1. Which person is more likely to abide by the wishes and desires of the decedent as expressed through communications with another, to the extent the decedent made those communications;
  1. Which person established a closer relationship to the decedent, and is thereby in a better position to surmise the decedent’s desires and expectations upon death;
  1. Which person is more likely to adhere to the religious beliefs and/or cultural practices of the decedent, to the extent that funeral arrangements and/or disposal of remains are addressed by such beliefs and practices, and to the extent that those beliefs and practices are relevant to inform the court as to the wishes, desires and expectations of the decedent upon death; and
  1. Which person will ultimately be designated as administrator(s) of the estate and act in the best interests of the estate to: (a) determine the costs, funeral arrangements and/or disposition of human remains; (b) assess the ability of the estate to pay for the costs of funeral arrangements and/or disposition of human remains; and (c) arrange for alternative funding and/or resources to effectuate the funeral and/or disposition in the event that the estate does not have the ability to pay for the costs of human remains.

After reviewing these factors, the court concluded that John’s father should be granted the authority to control the disposition of his son’s remains, because John had a closer relationship with his father than with his mother.  John lived with his father following his parents’ divorce, and was employed full-time by his father in the family business.  John only saw his mother sporadically and primarily communicated with her through telephone calls.  Based on these facts, the Court concluded that John’s father was in a better position to surmise John’s wishes and desires for the disposition of his remains.

The appointment of a funeral agent in your will is extremely important.  It is the best way to avoid a dispute between family members and to ensure that your wishes regarding your funeral and the disposition of your remains are honored.  While sharing your wishes with family members prior to your death is important, it is not enough.  What if you were to die while you were in the middle of a divorce?  Your soon-to-be ex-spouse would control your funeral.  Or if you outlive your close family members, your funeral could be left in the hands of a distant family member with whom you have not had any relationship.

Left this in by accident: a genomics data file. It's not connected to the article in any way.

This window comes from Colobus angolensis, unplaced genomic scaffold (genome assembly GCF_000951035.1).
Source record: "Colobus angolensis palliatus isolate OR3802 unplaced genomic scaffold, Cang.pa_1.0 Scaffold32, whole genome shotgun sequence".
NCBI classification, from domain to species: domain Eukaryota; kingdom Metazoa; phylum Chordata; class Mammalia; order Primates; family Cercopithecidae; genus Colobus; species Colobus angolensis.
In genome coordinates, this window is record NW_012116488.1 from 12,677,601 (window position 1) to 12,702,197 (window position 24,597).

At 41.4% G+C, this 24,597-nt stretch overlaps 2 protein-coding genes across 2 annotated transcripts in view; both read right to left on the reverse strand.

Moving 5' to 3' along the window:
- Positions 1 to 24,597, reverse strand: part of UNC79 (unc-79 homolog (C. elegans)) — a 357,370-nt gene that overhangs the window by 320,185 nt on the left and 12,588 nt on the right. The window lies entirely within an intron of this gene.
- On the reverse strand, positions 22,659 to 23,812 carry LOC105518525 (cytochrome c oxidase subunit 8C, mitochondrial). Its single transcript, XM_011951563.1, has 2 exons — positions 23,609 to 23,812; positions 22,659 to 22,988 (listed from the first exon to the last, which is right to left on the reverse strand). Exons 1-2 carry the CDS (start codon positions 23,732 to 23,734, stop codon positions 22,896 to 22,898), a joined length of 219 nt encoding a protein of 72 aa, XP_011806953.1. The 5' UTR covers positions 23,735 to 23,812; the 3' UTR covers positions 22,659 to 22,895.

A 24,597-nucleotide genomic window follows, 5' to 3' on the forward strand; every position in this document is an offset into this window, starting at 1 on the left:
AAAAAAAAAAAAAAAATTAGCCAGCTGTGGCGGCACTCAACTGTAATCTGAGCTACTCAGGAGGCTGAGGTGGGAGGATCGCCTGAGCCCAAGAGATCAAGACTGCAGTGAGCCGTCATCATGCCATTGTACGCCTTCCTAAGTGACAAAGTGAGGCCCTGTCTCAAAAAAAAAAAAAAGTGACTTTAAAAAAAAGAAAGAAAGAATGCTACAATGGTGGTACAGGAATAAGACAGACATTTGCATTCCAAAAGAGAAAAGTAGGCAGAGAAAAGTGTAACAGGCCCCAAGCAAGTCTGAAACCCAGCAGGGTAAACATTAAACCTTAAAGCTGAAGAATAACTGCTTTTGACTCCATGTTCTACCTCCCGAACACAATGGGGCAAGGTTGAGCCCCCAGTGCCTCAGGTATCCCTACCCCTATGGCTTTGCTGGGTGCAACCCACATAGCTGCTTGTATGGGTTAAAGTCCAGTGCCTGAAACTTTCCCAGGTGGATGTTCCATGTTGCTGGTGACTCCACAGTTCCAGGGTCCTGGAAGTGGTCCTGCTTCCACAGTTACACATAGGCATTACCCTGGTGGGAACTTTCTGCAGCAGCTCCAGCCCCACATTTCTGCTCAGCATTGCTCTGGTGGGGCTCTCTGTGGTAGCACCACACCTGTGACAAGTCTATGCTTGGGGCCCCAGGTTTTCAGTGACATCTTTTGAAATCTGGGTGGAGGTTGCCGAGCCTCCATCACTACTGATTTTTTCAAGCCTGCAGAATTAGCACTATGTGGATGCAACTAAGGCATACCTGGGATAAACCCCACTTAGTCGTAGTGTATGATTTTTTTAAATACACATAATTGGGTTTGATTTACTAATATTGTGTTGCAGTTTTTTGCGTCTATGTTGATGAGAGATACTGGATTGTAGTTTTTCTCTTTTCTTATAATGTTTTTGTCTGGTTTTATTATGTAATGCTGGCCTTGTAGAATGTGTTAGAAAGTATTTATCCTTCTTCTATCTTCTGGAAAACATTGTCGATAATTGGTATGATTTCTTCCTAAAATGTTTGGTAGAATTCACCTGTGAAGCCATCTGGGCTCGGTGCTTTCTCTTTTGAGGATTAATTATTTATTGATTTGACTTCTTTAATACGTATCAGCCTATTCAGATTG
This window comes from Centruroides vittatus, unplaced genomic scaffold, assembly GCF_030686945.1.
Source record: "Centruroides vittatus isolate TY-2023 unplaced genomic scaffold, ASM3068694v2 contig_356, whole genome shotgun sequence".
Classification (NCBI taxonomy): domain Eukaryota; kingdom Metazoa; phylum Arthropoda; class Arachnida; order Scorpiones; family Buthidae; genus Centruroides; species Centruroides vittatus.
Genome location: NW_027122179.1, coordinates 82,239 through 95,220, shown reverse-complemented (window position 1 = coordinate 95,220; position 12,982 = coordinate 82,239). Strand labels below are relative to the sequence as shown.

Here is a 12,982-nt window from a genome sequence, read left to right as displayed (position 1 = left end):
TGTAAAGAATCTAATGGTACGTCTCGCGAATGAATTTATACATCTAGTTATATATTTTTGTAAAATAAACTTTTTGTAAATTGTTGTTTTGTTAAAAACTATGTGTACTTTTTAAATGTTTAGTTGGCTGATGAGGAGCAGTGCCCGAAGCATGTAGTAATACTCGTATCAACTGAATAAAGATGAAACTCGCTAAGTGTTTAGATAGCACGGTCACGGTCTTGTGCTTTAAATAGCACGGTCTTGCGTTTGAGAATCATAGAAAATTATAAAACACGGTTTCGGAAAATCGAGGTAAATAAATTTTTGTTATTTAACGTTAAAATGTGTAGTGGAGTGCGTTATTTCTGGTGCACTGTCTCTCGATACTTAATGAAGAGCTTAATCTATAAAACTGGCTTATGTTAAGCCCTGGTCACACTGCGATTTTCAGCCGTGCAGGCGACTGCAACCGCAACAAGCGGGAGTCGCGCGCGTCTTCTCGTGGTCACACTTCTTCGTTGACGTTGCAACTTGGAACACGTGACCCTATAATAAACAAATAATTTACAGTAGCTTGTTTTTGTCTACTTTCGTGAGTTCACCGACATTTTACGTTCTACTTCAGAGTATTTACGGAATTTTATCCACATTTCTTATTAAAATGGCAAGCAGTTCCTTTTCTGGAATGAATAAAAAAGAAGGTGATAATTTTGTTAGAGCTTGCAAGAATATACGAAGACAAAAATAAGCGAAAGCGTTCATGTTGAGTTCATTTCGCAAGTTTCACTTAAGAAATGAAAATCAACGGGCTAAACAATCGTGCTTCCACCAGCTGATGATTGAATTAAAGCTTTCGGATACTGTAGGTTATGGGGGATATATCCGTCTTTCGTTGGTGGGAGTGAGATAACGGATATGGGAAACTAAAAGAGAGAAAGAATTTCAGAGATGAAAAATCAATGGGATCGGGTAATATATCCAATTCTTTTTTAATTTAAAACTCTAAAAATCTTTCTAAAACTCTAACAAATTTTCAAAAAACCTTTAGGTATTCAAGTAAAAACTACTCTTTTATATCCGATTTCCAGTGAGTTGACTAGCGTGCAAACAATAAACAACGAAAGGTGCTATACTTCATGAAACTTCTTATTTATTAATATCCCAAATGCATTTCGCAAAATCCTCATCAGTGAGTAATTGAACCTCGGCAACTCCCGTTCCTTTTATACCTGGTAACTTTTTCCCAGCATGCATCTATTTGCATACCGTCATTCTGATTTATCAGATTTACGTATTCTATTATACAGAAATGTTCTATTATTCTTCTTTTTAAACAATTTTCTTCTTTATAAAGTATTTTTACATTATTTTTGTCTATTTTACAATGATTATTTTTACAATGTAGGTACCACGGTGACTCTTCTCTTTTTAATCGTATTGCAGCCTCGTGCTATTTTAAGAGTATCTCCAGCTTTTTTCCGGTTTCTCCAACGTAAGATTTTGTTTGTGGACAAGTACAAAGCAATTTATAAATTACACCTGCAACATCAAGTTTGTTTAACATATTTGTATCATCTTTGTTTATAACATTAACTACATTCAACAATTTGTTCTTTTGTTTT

Your funeral agent should be someone who you are confident will adhere to your wishes, regardless of the order of priority established by the statute, and regardless of their personal beliefs.  Your funeral agent does not have to be the same person you appoint as the executor of your will – you can appoint a family member, a friend, or even a clergy member.

We encourage you to contact the firm if you have any questions about the appointment of a funeral agent.

Please Pass the Turkey, and Sign that HIPAA Authorization Form

by Kathleen N. Fennelly

Many families with college students are eagerly anticipating their return for Thanksgiving break.  In the flurry of making all of the necessary preparations for college, it is easy to lose track of the fact that most college students either are 18, or will turn 18 during their freshman year.  Once a child turns 18, parental authority ends.

In order to ensure that parents will be provided with medical information and are able to act on behalf of an adult child in the event of a medical emergency or illness, parents should consider getting three documents in place before your adult child goes off to college, or when they are home for the next break:

  1. HIPAA Authorization Form

HIPAA stands for the Health Insurance Portability and Accountability Act, which was passed by Congress in 1996.  HIPAA privacy regulations require health care providers to develop and follow procedures that ensure the confidentiality and security of health information. In short, without this form, medical providers are prohibited from sharing medical information with anyone other than their patient.  A signed HIPAA authorization form allows health care providers to disclose health information to anyone designated on the form, including parents.   Your child can limit the information that will be disclosed pursuant to the form, so that sensitive information regarding mental health treatment and drugs remains private.

  1. Health Care Power of Attorney

By signing this document, your adult child designates one or both parents as her/his proxy or health care representative.  The health care proxy/parent is granted legal authority to make medical decisions for the adult child in the event the child becomes incapacitated and is unable to make decisions on her/his own behalf.

  1. General Durable Power of Attorney

Having this document naming one or both parents as agent will allow a parent to make financial decisions and handle legal affairs for their adult child in the event that the child becomes incapacitated.  A general durable power of attorney will allow a parent to, among other things, manage bank accounts, pay bills, sign tax returns, and apply for government benefits.